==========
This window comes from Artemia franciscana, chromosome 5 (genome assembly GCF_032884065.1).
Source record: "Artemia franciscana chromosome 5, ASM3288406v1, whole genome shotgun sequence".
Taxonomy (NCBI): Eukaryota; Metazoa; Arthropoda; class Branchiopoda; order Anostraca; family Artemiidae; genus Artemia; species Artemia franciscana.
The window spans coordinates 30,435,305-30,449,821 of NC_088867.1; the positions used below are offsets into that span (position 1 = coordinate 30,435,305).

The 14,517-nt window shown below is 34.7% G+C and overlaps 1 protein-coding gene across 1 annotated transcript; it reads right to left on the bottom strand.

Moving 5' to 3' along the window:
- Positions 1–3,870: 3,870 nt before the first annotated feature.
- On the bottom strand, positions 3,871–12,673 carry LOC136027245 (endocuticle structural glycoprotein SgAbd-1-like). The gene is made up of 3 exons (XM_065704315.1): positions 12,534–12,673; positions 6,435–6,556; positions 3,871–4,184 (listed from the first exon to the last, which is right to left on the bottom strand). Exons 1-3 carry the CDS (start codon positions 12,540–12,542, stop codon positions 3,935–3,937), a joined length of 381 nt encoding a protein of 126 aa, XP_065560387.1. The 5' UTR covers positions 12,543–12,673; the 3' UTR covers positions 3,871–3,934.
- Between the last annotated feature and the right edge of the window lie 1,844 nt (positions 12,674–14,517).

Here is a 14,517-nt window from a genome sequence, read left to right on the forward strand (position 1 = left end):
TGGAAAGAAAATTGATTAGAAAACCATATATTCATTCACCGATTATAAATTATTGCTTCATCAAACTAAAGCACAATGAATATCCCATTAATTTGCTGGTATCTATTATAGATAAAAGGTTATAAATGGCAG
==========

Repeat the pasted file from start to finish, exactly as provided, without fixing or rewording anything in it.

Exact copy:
This window comes from Artemia franciscana, chromosome 5 (genome assembly GCF_032884065.1).
Source record: "Artemia franciscana chromosome 5, ASM3288406v1, whole genome shotgun sequence".
Taxonomy (NCBI): Eukaryota; Metazoa; Arthropoda; class Branchiopoda; order Anostraca; family Artemiidae; genus Artemia; species Artemia franciscana.
The window spans coordinates 30,435,305-30,449,821 of NC_088867.1; the positions used below are offsets into that span (position 1 = coordinate 30,435,305).

The 14,517-nt window shown below is 34.7% G+C and overlaps 1 protein-coding gene across 1 annotated transcript; it reads right to left on the bottom strand.

Moving 5' to 3' along the window:
- Positions 1–3,870: 3,870 nt before the first annotated feature.
- On the bottom strand, positions 3,871–12,673 carry LOC136027245 (endocuticle structural glycoprotein SgAbd-1-like). The gene is made up of 3 exons (XM_065704315.1): positions 12,534–12,673; positions 6,435–6,556; positions 3,871–4,184 (listed from the first exon to the last, which is right to left on the bottom strand). Exons 1-3 carry the CDS (start codon positions 12,540–12,542, stop codon positions 3,935–3,937), a joined length of 381 nt encoding a protein of 126 aa, XP_065560387.1. The 5' UTR covers positions 12,543–12,673; the 3' UTR covers positions 3,871–3,934.
- Between the last annotated feature and the right edge of the window lie 1,844 nt (positions 12,674–14,517).

Here is a 14,517-nt window from a genome sequence, read left to right on the forward strand (position 1 = left end):
TGGAAAGAAAATTGATTAGAAAACCATATATTCATTCACCGATTATAAATTATTGCTTCATCAAACTAAAGCACAATGAATATCCCATTAATTTGCTGGTATCTATTATAGATAAAAGGTTATAAATGGCAG